Low-level dynamics—the small shifts that make music breathe and come to life—were better from the SL versions, which sounded even less mechanical than the originals. Still, I'm not talking profound differences, and even this level of accomplishment assumes that your phono preamp has enough gain and low enough noise to accommodate the halved output. If not, dynamics will suffer.

The higher-output versions of both cartridges retrieved so much detail, produced such explosive dynamics, and achieved such high levels of tonal neutrality that it was difficult to pick out precisely where the "better" resides—especially with the Atlas, where I felt the improvements, while notable, were not of game-changing scale.

But for whatever reason or reasons—perhaps due to the fact that the original Etna I had for review was one of the very first production units, if not the first—the differences between the sounds of the Etna and Etna SL were far greater than between the two Atlases. Of the original Etna, I wrote in March 2014: "The Etna's macrodynamics were somewhat reduced compared with the Atlas's, its soundstage was somewhat more compact, and its lower octaves weren't as ear-poppingly iron-fisted—but it was close! In fact, in most ways, the Etna was a slightly scaled-down Atlas. But in a few crucial ways, the Etna's sound quality seemed to surpass that of the Atlas, particularly in the midrange, where its transparency, harmonic expression, and ability to make sense of dense thickets of instruments seemed superior."

The Atlas SL still beats the Etna SL in bottom-octave wallop, macrodynamics, overall grip, speed, and plain old ear-popping slam, but the Etna SL's stage was no smaller. In fact, compared to the Atlas SL, the Etna SL was more airy, expansive, and velvety rich, without giving up anything in detail or transparency—both of which usually take a hit to attain a velvety sound.

While I wrote in my review of the original Etna that it "seemed" in some ways superior to the Atlas, there was no doubt about the superiority of the Etna SL to the Atlas SL in the midrange. The Etna SL produced a profound midrange magic the Atlas SL did not.

These are two of the world's great cartridges. Right now, I'm thinking the Etna SL is, overall, the greater, and that it's Jonathan Carr's best work yet.

Lyra, Japan
US distributor: AudioQuest
2621 White Road
Irvine, CA 92614
(949) 585-0111

fetuso's picture

I was one of those that didn't "get" vinyl until a little more than a year ago when curiosity got the better of me and I bought an entry level music hall turntable. It was a revelation. I felt like I was finally hearing music the way it was supposed to sound. It's not so much that it sounds better (although it does), it's more that it feels better. The way I like to describe it is that listening to a vinyl record is like taking a warm, slow bubble bath. Digital is like a quick cold shower.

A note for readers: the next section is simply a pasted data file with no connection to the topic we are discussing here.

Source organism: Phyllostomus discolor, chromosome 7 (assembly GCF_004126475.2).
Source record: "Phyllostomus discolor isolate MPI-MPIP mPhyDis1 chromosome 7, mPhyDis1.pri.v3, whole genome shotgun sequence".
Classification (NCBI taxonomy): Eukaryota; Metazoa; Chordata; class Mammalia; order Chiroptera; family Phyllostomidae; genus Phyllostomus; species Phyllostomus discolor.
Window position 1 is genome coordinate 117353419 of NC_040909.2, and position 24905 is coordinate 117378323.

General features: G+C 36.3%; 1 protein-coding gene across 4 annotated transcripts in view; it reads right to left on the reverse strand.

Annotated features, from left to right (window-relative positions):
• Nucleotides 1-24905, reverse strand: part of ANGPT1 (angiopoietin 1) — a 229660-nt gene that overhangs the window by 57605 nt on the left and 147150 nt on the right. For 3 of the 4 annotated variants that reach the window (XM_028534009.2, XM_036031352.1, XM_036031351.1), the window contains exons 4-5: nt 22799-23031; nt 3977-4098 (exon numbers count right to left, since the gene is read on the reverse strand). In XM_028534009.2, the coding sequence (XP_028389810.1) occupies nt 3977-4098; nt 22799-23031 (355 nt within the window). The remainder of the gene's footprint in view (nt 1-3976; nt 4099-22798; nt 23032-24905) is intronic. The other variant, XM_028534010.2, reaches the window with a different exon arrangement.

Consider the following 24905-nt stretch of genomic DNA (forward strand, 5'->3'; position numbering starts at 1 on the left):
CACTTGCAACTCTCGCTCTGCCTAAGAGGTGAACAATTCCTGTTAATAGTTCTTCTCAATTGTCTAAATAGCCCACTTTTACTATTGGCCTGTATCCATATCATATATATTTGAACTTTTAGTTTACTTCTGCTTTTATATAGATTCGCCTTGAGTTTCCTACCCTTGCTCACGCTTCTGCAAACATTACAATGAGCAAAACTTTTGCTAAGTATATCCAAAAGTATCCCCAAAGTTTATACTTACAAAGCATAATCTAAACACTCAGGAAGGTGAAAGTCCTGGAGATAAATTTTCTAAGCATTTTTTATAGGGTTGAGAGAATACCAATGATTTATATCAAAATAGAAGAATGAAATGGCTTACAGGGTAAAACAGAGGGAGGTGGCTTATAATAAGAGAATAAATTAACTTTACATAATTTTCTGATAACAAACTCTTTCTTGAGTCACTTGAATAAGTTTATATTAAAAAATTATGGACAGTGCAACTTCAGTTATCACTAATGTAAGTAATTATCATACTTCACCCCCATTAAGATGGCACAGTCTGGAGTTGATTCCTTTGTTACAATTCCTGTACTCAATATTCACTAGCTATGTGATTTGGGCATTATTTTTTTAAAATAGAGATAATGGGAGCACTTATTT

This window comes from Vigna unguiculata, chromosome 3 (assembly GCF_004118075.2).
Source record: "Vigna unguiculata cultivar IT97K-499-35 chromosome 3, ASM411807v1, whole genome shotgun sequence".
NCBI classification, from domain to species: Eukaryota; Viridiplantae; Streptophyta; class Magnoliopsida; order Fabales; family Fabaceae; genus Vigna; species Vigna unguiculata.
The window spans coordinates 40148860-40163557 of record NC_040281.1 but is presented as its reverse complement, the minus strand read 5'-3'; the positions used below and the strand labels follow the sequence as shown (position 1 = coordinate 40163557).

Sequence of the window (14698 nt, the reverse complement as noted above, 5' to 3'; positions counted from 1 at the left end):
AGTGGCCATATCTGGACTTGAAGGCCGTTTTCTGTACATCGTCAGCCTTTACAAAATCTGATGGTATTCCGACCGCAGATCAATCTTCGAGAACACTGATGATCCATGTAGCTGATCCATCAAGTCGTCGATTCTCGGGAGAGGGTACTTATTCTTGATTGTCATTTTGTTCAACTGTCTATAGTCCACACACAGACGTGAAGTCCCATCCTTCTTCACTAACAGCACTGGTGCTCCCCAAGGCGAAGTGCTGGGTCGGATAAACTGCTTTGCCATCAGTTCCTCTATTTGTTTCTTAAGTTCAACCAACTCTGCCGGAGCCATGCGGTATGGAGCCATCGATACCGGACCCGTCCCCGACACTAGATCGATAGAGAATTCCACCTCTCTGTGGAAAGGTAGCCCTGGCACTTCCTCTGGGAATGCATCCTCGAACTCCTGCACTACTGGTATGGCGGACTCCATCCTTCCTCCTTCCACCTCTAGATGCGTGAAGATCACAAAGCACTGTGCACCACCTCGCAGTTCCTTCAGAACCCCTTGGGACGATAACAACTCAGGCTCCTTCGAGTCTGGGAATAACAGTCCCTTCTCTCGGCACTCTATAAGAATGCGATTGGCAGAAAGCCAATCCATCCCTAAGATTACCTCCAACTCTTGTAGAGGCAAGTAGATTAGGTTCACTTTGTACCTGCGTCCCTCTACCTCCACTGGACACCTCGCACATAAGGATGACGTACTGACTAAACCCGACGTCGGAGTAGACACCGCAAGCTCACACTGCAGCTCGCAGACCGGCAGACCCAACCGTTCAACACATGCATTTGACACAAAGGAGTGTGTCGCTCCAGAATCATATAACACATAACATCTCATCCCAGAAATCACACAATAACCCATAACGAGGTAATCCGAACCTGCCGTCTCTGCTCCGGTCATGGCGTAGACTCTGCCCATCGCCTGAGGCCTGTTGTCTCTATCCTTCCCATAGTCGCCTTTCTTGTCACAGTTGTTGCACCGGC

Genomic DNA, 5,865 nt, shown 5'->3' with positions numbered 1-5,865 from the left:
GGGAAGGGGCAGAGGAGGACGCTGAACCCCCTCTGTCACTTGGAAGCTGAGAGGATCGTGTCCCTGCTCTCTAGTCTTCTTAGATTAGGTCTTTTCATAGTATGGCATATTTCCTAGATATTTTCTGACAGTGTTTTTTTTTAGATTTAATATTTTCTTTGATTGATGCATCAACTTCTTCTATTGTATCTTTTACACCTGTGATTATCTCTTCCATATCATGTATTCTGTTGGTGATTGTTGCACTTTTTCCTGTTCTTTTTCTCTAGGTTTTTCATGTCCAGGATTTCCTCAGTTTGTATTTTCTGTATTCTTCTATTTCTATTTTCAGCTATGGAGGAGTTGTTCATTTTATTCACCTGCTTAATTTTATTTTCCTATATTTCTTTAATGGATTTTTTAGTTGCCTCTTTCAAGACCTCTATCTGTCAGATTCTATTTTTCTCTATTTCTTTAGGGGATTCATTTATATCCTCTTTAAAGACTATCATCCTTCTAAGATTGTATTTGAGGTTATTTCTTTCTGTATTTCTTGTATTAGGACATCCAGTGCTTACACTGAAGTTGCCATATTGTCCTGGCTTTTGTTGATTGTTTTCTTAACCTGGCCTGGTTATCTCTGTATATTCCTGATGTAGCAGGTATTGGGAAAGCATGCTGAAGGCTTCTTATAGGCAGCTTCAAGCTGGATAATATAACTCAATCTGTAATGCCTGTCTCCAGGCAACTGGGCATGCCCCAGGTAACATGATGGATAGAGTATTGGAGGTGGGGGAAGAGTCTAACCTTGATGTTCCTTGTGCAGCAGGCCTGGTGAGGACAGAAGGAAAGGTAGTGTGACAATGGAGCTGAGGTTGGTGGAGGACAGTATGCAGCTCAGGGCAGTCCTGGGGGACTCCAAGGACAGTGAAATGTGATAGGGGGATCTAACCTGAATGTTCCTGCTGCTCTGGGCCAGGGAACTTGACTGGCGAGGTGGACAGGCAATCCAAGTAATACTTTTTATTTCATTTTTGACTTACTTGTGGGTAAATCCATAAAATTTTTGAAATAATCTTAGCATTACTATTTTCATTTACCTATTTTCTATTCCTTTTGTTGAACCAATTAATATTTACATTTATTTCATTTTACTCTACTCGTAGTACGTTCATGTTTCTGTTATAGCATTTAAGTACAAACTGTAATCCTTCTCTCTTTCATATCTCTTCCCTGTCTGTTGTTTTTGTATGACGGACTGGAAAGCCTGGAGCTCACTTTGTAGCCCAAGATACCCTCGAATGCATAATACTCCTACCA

es347's picture

..hey Mike, BMW prick here. I put together a moderately inexpensive analogue front end sporting a $1200 MM cartridge a couple of years ago. I don't own a vast library of LPs...maybe 100 or so, but what I do have are several albums in all four formats: redbook, high res, DSD and vinyl. You will be pleased to know that I am in total agreement with you regarding vinyl being the superior format sonically, notwithstanding the occasional clicks and pops. I've had several fellow audiophiles (who are not BMW pricks) sit in the sweet spot who concur after listening to the 4 formats of the same track. So there you have it. See just because I drive a BMW doesn't necessarily mean I'm one of the "clueless" to which you refer....XOXOX :)

hyfry's picture

considering it's $12k, lasts 4 years, and replacing the entire cartridge is what happens, that's kind of brutal.

Wimbo's picture

traded it in, which would save him some money.
It would also have done a lot of hours and it is relative to his employment.

LFC's picture

Mikey, thank you for your review. You mentioned the BMC due to the specs or also due to sonic characteristics of both the Etna and the BMC? The reason I´m asking is because I currently own a Transfiguration Phoenix S paired with the BMC (the Phoenix replaced a Dynavector XX2) and it might be too much of a good thing (too much resolution, transparency, etc.).

Bruceov's picture

I thought they last only about 2000 hrs.

bellesuith's picture

Hello i am new user and i would to ask you, How to disable avatar?

Jim Austin's picture

bellesuith, I have disabled your avatar.

Best Wishes,

Jim Austin, Editor